Employment Law Cases

Indirect discrimination and the 'childcare disparity'

Dobson v North Cumbria Integrated Care NHS Foundation Trust

Tribunals must accept as fact that women still bear the primary burden of childcare responsibilities and this hinders their ability to work certain hours.


Ms Dobson was a community nurse working fixed days. She has three children, two of whom are disabled. The trust decided to introduce a more flexible working pattern, which included a requirement that community nurses worked at weekends. Ms Dobson couldn’t comply with this requirement due to her caring responsibilities, and she was eventually dismissed. A tribunal dismissed her claims for unfair dismissal and indirect sex discrimination. In relation to the indirect sex discrimination claim, the tribunal held that the claim failed because there was no evidence that the requirement for community nurses to work flexibly including at weekends caused particular disadvantage for women compared to men. Everyone else in Ms Dobson’s team, including the eight other women, was able to comply with the PCP. In any event, the tribunal concluded that if it were wrong about the lack of group disadvantage, the trust would have been able to justify the new weekend working requirement because it was pursuing the legitimate aim of providing a safe and efficient service, and in pursuing this aim it was proportionate to require the nurses to work flexibly. Ms Dobson appealed (with Working Families, a charity concerned with barriers faced by those with caring responsibilities at work, intervening).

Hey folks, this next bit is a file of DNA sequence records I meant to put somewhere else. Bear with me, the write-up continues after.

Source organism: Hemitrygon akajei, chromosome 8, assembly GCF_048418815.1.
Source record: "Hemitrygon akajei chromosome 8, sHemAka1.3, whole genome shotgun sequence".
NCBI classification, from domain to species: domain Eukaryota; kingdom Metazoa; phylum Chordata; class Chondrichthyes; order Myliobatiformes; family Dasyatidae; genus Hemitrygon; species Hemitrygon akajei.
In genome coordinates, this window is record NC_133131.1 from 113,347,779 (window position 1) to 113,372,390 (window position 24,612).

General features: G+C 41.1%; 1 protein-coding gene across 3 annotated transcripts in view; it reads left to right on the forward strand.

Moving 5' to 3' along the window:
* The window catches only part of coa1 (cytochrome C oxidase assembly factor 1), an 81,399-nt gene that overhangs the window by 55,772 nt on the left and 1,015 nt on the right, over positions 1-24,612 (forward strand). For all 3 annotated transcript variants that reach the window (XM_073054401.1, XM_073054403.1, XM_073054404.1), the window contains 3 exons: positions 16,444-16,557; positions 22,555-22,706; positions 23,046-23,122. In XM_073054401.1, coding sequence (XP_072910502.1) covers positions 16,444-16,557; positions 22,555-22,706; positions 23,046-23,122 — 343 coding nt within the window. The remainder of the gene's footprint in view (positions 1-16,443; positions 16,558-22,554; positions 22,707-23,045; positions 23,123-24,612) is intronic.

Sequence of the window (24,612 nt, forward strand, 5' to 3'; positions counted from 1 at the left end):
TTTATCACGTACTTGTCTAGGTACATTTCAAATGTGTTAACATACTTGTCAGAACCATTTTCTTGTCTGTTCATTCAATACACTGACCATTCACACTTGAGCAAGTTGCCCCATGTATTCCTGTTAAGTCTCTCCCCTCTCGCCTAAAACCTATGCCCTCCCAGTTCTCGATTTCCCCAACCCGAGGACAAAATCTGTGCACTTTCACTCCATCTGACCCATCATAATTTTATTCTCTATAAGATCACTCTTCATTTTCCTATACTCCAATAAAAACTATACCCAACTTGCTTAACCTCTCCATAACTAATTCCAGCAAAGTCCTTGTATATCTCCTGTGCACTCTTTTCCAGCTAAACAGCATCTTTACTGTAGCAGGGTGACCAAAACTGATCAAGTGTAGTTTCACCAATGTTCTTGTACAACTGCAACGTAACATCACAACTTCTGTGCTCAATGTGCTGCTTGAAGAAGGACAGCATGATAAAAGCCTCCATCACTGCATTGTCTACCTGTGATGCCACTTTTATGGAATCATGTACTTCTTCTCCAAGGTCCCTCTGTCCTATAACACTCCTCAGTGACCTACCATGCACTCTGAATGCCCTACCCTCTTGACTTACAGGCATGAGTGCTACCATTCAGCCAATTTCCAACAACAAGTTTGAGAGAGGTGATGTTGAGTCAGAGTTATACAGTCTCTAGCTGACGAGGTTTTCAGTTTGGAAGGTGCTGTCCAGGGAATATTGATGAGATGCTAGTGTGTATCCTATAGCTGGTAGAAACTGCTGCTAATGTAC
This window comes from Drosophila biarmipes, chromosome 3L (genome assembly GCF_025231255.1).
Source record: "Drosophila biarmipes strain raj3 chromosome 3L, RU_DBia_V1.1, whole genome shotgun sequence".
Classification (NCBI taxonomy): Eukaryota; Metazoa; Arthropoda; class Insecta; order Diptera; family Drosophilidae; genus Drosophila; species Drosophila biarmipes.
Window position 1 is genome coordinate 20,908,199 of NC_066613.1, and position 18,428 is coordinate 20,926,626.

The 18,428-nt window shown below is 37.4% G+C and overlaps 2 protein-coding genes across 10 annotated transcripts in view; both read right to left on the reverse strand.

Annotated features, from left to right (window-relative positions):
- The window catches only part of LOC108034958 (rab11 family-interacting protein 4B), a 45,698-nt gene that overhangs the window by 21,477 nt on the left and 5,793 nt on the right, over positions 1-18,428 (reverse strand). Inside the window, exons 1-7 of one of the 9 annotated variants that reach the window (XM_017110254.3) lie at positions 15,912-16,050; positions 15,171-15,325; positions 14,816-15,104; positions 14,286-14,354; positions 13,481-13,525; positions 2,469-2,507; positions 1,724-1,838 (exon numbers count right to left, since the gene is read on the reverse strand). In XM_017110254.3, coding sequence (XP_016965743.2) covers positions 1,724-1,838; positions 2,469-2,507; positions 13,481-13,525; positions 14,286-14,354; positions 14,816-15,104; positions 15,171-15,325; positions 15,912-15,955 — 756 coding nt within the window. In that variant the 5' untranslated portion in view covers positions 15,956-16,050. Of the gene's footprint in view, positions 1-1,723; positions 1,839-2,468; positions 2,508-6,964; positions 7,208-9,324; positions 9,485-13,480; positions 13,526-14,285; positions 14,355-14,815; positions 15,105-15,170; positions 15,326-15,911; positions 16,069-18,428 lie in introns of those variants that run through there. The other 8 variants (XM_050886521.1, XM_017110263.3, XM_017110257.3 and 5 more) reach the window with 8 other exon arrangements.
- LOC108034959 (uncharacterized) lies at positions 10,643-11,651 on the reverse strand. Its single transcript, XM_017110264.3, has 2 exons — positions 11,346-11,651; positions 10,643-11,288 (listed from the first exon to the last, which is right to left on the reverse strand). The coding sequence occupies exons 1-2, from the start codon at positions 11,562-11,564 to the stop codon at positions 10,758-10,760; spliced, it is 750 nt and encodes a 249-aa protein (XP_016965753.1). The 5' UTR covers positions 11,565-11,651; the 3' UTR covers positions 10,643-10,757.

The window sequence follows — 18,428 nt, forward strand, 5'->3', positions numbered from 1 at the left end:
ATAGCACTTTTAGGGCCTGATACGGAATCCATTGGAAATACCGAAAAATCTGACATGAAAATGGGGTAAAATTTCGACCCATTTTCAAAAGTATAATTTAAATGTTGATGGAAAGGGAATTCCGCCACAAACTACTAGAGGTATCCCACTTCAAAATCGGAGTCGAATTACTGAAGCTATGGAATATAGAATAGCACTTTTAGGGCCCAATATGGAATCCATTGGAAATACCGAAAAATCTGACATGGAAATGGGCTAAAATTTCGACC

EAT decision

The appeal was allowed.

Firstly, when considering the question of whether women as a group were put at a disadvantage by the PCP, the tribunal should have considered all community nurses employed by the trust (and who were subject to the same requirement), not just those in Ms Dobson’s team. Secondly, the tribunal had failed to take judicial notice of the fact that more women than men tend to have childcare responsibilities and so are more likely to be unable to comply with flexible working requirements.

Looking at the case law, the EAT considered that two points clearly emerged:

  1. women bear the greater burden of childcare responsibilities than men which can limit their ability to work certain hours – this is a matter in respect of which judicial notice has been taken without further enquiry on several occasions (the ‘childcare disparity’), and
  2. that while this childcare disparity is not a matter which statute requires to be considered, it is one that has been noticed by the courts at all levels for many years.

The tribunal had not been expressly asked to take judicial notice of the childcare disparity, but it should have done so before reaching its decision. The EAT was satisfied that on the facts of this case, the PCP of requiring flexible work (including weekends) was likely to mean that the group disadvantage was made out in respect of female staff, in addition to the disadvantage to Ms Dobson herself. The case was remitted to be reheard.

Link to judgment: https://www.bailii.org/uk/cases/UKEAT/2021/0220_19_2206.html


The fact that tribunals must take note of the childcare disparity helps women bringing indirect discrimination claims – as they don’t (depending on the rule or practice at issue) need to present evidence showing group disadvantage. It doesn’t however mean that any requirement to work flexibly will always disadvantage women compared to men. It also didn’t mean in this case that the trust had discriminated against Ms Dobson as it may be able to show that the flexible working requirement is justified when the case returns to be reheard. Also remember that ‘disadvantage’ doesn’t mean ‘impossible’ - women can still be disadvantaged by a PCP relating to working patterns, where they could comply, but it would cause them difficulties.